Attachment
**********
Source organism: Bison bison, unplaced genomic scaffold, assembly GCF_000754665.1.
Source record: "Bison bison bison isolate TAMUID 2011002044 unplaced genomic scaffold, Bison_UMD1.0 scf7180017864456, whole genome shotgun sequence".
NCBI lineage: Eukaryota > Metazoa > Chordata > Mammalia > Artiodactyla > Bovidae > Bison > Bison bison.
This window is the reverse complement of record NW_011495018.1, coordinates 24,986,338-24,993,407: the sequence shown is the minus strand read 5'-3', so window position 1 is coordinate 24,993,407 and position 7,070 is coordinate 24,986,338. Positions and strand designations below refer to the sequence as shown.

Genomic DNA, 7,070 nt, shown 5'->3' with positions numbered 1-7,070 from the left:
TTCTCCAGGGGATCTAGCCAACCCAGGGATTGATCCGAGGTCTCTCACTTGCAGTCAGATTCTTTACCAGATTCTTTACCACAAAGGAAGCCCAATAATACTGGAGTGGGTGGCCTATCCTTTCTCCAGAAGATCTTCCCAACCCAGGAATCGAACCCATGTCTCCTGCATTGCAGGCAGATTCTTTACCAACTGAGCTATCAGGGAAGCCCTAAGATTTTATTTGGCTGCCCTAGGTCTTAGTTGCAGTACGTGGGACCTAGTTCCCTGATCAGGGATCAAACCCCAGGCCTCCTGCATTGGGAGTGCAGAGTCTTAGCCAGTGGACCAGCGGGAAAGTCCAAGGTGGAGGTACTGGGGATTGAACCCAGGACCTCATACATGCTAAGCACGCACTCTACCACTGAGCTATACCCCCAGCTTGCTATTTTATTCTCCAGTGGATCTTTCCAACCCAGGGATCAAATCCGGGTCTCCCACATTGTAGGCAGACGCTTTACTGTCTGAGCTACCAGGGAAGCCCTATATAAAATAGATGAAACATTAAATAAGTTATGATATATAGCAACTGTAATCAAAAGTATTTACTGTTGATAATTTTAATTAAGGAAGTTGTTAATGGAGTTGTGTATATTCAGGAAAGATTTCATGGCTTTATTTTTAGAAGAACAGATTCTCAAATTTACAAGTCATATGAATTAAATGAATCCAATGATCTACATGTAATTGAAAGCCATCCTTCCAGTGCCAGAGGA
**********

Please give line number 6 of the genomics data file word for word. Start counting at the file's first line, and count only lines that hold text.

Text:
TTCTCCAGGGGATCTAGCCAACCCAGGGATTGATCCGAGGTCTCTCACTTGCAGTCAGATTCTTTACCAGATTCTTTACCACAAAGGAAGCCCAATAATACTGGAGTGGGTGGCCTATCCTTTCTCCAGAAGATCTTCCCAACCCAGGAATCGAACCCATGTCTCCTGCATTGCAGGCAGATTCTTTACCAACTGAGCTATCAGGGAAGCCCTAAGATTTTATTTGGCTGCCCTAGGTCTTAGTTGCAGTACGTGGGACCTAGTTCCCTGATCAGGGATCAAACCCCAGGCCTCCTGCATTGGGAGTGCAGAGTCTTAGCCAGTGGACCAGCGGGAAAGTCCAAGGTGGAGGTACTGGGGATTGAACCCAGGACCTCATACATGCTAAGCACGCACTCTACCACTGAGCTATACCCCCAGCTTGCTATTTTATTCTCCAGTGGATCTTTCCAACCCAGGGATCAAATCCGGGTCTCCCACATTGTAGGCAGACGCTTTACTGTCTGAGCTACCAGGGAAGCCCTATATAAAATAGATGAAACATTAAATAAGTTATGATATATAGCAACTGTAATCAAAAGTATTTACTGTTGATAATTTTAATTAAGGAAGTTGTTAATGGAGTTGTGTATATTCAGGAAAGATTTCATGGCTTTATTTTTAGAAGAACAGATTCTCAAATTTACAAGTCATATGAATTAAATGAATCCAATGATCTACATGTAATTGAAAGCCATCCTTCCAGTGCCAGAGGA